The eighth edition of the ICC Champions Trophy concluded its result with Pakistan emerging victorious. The unpredictable Pakistan side comprehensively beat arch-rivals India in the final on Sunday at The Oval to lift the trophy for the first time since its inception in 1998. Defending champions India were favourites going into the final but Pakistan’s emphatic overall show in the ultimate game saw them getting the better of India by 180 runs. Picking a dream team is always exciting; on the basis of performance in this tournament let’s take a look at ICC Champions Trophy 2017 XI:

Fakhar Zaman (Pakistan)

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Fakhar Zaman has been a sensation to watch at the top; his success has been one of the main reasons behind Pakistan comeback. Pakistan were in dire need of an impactful and consistent opening pair. After a defeat against India in their opening game, Fakhar Zaman was brought into the side in the next encounter against South Africa. The southpaw grabbed the opportunity and made it count with a series of incredible performances with the bat. He scored a ton in the final and steered his side to a commanding position.

Matches: 4, Runs: 252, Average: 63, Strike-rate 113, Highest Score: 114, 100: 1, 50: 2

Tamim Iqbal (Bangladesh)

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Tamim Iqbal managed to garner massive runs with the bat at the top. Tamim’s only failure in the tournament came against New Zealand where he was dismissed for a duck. He took on the big guns with unmatched confidence and plundered big runs against teams like Australia, England and India. His century against England was an outstanding one and missed out on another ton against Australia by a whisker. He also did well in the semi-final against India with a tenacious 70 and has done a commendable job with the bat.

Matches: 4, Runs: 293, Average: 73.25, Strike-rate 86.17, Highest Score: 128, 100: 1, 50: 2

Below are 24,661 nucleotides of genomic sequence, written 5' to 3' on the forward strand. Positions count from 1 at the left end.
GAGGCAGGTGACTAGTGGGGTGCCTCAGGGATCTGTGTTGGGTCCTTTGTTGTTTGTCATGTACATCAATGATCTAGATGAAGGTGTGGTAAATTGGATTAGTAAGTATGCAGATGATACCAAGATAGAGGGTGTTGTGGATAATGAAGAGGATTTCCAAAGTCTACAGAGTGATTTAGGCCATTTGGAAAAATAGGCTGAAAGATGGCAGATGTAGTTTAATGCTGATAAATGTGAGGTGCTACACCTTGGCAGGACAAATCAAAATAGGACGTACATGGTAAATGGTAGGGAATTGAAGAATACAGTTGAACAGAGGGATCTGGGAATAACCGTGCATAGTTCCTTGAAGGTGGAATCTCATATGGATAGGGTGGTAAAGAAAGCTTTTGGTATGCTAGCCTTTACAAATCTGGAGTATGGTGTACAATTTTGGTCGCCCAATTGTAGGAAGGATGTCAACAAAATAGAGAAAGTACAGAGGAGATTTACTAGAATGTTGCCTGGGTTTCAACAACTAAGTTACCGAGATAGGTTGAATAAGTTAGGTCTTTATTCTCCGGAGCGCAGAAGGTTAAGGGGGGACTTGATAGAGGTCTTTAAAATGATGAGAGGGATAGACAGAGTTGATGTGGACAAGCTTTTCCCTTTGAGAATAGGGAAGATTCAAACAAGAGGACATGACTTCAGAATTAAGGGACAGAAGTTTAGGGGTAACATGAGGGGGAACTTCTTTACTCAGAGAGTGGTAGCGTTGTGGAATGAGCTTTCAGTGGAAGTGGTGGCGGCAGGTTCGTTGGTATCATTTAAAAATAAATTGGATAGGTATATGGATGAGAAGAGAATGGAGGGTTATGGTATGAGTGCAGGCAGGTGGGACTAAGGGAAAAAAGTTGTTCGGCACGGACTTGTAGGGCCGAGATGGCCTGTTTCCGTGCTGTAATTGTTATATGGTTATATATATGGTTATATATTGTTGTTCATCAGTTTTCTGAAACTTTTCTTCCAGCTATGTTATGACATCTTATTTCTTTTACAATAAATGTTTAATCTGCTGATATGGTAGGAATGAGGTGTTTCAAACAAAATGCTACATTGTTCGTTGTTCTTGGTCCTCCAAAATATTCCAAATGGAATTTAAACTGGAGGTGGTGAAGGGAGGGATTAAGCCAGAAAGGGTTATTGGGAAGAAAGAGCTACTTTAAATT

Shikhar Dhawan (India)

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Shikhar Dhawan was in a different form altogether in this tournament. He was the leading run-scorer in the tournament and played exceptionally well to claim the Golden Bat for leading the run-charts. Barring the final encounter against Pakistan, Dhawan got consistent starts in every outing throughout the tournament. With 338 runs from five innings, Dhawan has scripted numerous records with the bat.

Matches: 5, Runs: 338, Average: 67.60, Strike-rate 101.80, Highest Score: 125, 100: 1, 50: 2

Kane Williamson (New Zealand)

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Although New Zealand were eliminated in the group stages but Kane Williamson lived up to the expectations. He was outstanding with the bat and garnered runs on all the three occasions. He was consistent in every outing and scored two half-centuries and a ton in three games. Though he didn’t manage to carry the team over the line but is an apt selection for the number four spot in this line-up. He usually bats at three but is well-known for his versatility and can build a solid platform in the middle-order.

Matches: 3, Runs: 244, Average: 81.33, Strike-rate 92.42, Highest Score: 100, 100: 1, 50: 2

Ben Stokes (England)

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Ben Stokes has been a force to reckon in shorter formats, he is well-known for his prowess with the bat as well as with the ball. Stokes had a decent tun in the tournament where England lost to Pakistan in the semi-final. His century against Australia in the final encounter of the group stage was undoubtedly his one of the best innings ever played. His presence will provide stability and depth in the line-up and is also the perfect candidate for the position of an all-rounder.

Matches: 4, Runs: 184, Average: 92, Strike-rate 81.41, Highest Score: 102*, 100: 1, 50: 0

Bowling – Wickets: 3, Economy: 7.14, Average: 62.33, Best Bowling: 1/42

Sarfraz Ahmed (Wicketkeeper and Captain) (Pakistan)